Earlier this year, the Specsavers Graduate Program shattered two records: hosting its largest Graduate Induction event and having the highest number of graduates participating in the program at any one time. Spectrum speaks to Adam Buxton, Head of Graduate Recruitment and Development for Specsavers Australia & New Zealand, about the driving factors that have led to this surge of interest, as well as how the graduate program has evolved over the years.
You currently have more graduates on the Specsavers Graduate Program than ever before. Why do you think this is?
Yes, that’s right. We currently have more than 250 graduates (first and second years) participating in the program across Australia and New Zealand, which is the largest number that we’ve ever had at one time.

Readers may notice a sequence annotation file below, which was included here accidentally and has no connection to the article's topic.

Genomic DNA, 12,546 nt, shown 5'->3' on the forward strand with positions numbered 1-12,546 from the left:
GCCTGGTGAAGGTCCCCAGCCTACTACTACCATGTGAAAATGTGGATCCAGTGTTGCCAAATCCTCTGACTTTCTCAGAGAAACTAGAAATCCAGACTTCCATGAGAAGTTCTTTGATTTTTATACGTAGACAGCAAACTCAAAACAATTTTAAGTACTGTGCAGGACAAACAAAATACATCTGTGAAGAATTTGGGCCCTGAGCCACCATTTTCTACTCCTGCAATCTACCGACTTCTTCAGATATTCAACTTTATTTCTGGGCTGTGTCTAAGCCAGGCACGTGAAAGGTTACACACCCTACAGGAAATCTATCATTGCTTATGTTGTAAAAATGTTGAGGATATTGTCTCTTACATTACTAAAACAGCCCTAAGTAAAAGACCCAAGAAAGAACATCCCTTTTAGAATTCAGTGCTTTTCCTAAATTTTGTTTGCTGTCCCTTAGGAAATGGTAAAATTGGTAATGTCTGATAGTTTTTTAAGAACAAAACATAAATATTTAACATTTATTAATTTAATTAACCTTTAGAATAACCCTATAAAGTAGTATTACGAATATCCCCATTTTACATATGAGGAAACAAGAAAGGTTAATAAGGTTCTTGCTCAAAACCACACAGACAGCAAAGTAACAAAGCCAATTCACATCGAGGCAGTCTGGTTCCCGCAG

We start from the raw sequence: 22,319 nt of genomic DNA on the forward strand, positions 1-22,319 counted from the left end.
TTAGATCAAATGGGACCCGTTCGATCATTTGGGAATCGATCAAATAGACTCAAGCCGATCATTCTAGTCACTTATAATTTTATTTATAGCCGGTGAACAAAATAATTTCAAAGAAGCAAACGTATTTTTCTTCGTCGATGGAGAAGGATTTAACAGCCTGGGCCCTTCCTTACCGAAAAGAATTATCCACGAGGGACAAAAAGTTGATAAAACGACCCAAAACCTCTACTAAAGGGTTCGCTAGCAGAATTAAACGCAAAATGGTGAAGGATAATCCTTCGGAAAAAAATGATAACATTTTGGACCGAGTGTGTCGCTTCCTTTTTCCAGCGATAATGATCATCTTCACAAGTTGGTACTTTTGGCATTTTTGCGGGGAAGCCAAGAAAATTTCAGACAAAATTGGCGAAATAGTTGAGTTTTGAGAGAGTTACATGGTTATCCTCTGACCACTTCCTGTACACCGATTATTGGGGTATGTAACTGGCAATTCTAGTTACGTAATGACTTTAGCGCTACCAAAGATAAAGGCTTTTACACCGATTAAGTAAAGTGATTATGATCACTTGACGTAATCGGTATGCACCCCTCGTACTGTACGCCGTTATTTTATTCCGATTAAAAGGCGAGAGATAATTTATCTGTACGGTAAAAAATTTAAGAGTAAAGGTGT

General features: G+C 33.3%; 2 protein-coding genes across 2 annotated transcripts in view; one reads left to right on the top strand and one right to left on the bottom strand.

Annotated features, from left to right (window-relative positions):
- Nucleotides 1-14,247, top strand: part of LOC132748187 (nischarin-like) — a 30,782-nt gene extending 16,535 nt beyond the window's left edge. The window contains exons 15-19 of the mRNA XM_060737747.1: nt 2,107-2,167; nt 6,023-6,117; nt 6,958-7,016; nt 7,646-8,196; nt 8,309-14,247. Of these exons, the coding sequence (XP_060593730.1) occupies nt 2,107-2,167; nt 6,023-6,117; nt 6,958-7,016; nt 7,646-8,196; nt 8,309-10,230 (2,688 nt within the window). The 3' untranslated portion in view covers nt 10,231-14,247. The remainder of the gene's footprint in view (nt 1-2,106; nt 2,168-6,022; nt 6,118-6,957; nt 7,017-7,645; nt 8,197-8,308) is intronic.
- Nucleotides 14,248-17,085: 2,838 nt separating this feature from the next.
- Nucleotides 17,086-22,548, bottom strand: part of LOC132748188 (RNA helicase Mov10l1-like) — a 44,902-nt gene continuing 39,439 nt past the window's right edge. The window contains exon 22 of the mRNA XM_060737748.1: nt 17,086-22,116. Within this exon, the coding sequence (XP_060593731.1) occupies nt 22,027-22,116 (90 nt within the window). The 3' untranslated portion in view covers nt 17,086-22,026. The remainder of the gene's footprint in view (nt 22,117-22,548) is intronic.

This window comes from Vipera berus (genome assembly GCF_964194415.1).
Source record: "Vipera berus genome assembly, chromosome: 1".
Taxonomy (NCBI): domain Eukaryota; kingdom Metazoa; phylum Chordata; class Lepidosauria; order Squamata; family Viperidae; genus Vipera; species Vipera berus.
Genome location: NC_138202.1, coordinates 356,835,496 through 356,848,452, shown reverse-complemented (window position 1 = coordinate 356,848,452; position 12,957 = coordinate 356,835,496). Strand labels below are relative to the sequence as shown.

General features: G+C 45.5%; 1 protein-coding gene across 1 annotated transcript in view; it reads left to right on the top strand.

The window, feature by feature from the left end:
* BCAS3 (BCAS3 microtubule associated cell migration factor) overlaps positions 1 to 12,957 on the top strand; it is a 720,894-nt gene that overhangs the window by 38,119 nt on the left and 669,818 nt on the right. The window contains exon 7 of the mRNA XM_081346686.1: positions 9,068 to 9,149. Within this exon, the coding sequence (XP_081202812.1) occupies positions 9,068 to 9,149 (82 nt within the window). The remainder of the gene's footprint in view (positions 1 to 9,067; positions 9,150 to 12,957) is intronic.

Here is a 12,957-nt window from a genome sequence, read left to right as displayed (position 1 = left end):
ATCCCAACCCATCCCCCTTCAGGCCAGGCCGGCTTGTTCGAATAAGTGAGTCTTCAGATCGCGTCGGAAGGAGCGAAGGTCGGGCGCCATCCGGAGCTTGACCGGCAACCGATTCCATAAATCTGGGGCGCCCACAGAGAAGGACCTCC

There are two main reasons why the number of people on the program has grown so much in the past 18 months. Firstly, the sustained success and subsequent growth of our business means that there continues to be an elevated level of demand from our stores for graduate optometrists – so much so that despite hiring more graduates in the past year than ever before, the demand from our stores was such that we could have recruited another 70 more graduates if they had been available.
Secondly, Specsavers’ mission to transform eye health has added a new dimension to our employee value proposition that I think really appeals to graduates. A critical component of this strategy has been to enhance how we track and analyse patient outcomes, and this has enabled us to more clearly articulate the collective impact that our optometrists and dispensers are having on the eye health of Australians and New Zealanders, whilst also providing each optometrist at Specsavers with regular data on their own clinical practice.